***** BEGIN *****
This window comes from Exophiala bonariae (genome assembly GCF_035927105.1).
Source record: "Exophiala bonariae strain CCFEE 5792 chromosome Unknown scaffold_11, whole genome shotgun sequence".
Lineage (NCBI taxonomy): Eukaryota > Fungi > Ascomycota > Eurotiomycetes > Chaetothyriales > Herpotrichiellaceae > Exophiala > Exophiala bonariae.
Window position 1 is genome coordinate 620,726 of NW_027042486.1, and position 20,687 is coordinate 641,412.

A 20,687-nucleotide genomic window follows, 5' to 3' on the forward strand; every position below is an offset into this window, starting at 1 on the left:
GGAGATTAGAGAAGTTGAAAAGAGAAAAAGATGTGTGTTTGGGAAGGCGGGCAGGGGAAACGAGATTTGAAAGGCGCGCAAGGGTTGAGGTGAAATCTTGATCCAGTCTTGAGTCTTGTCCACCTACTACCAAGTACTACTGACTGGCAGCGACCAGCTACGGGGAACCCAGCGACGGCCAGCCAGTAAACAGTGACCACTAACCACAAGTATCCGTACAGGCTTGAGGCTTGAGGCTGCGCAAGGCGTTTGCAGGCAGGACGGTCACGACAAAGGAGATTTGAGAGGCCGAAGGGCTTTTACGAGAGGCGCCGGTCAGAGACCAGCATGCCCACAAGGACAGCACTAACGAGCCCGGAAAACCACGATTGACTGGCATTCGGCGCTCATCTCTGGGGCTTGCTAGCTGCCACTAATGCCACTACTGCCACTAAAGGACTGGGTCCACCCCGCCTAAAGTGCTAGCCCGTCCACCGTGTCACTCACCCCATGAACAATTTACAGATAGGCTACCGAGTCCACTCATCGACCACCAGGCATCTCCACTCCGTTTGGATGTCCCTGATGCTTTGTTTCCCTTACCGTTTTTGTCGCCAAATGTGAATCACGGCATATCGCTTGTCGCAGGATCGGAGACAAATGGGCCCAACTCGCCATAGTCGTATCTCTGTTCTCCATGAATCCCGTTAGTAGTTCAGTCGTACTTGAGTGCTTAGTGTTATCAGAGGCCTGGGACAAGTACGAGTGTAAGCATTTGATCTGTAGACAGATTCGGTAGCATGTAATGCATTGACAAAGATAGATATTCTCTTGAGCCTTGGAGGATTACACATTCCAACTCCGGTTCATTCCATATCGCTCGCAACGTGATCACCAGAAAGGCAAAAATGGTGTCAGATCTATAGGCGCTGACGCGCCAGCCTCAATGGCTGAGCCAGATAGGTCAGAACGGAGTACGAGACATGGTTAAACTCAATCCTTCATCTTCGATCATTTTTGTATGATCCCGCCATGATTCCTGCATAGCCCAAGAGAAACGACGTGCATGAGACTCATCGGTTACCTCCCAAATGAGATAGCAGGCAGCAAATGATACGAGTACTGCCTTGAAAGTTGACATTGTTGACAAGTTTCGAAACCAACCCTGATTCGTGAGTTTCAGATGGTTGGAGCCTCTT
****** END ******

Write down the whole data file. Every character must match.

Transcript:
This window comes from Exophiala bonariae (genome assembly GCF_035927105.1).
Source record: "Exophiala bonariae strain CCFEE 5792 chromosome Unknown scaffold_11, whole genome shotgun sequence".
Lineage (NCBI taxonomy): Eukaryota > Fungi > Ascomycota > Eurotiomycetes > Chaetothyriales > Herpotrichiellaceae > Exophiala > Exophiala bonariae.
Window position 1 is genome coordinate 620,726 of NW_027042486.1, and position 20,687 is coordinate 641,412.

A 20,687-nucleotide genomic window follows, 5' to 3' on the forward strand; every position below is an offset into this window, starting at 1 on the left:
GGAGATTAGAGAAGTTGAAAAGAGAAAAAGATGTGTGTTTGGGAAGGCGGGCAGGGGAAACGAGATTTGAAAGGCGCGCAAGGGTTGAGGTGAAATCTTGATCCAGTCTTGAGTCTTGTCCACCTACTACCAAGTACTACTGACTGGCAGCGACCAGCTACGGGGAACCCAGCGACGGCCAGCCAGTAAACAGTGACCACTAACCACAAGTATCCGTACAGGCTTGAGGCTTGAGGCTGCGCAAGGCGTTTGCAGGCAGGACGGTCACGACAAAGGAGATTTGAGAGGCCGAAGGGCTTTTACGAGAGGCGCCGGTCAGAGACCAGCATGCCCACAAGGACAGCACTAACGAGCCCGGAAAACCACGATTGACTGGCATTCGGCGCTCATCTCTGGGGCTTGCTAGCTGCCACTAATGCCACTACTGCCACTAAAGGACTGGGTCCACCCCGCCTAAAGTGCTAGCCCGTCCACCGTGTCACTCACCCCATGAACAATTTACAGATAGGCTACCGAGTCCACTCATCGACCACCAGGCATCTCCACTCCGTTTGGATGTCCCTGATGCTTTGTTTCCCTTACCGTTTTTGTCGCCAAATGTGAATCACGGCATATCGCTTGTCGCAGGATCGGAGACAAATGGGCCCAACTCGCCATAGTCGTATCTCTGTTCTCCATGAATCCCGTTAGTAGTTCAGTCGTACTTGAGTGCTTAGTGTTATCAGAGGCCTGGGACAAGTACGAGTGTAAGCATTTGATCTGTAGACAGATTCGGTAGCATGTAATGCATTGACAAAGATAGATATTCTCTTGAGCCTTGGAGGATTACACATTCCAACTCCGGTTCATTCCATATCGCTCGCAACGTGATCACCAGAAAGGCAAAAATGGTGTCAGATCTATAGGCGCTGACGCGCCAGCCTCAATGGCTGAGCCAGATAGGTCAGAACGGAGTACGAGACATGGTTAAACTCAATCCTTCATCTTCGATCATTTTTGTATGATCCCGCCATGATTCCTGCATAGCCCAAGAGAAACGACGTGCATGAGACTCATCGGTTACCTCCCAAATGAGATAGCAGGCAGCAAATGATACGAGTACTGCCTTGAAAGTTGACATTGTTGACAAGTTTCGAAACCAACCCTGATTCGTGAGTTTCAGATGGTTGGAGCCTCTT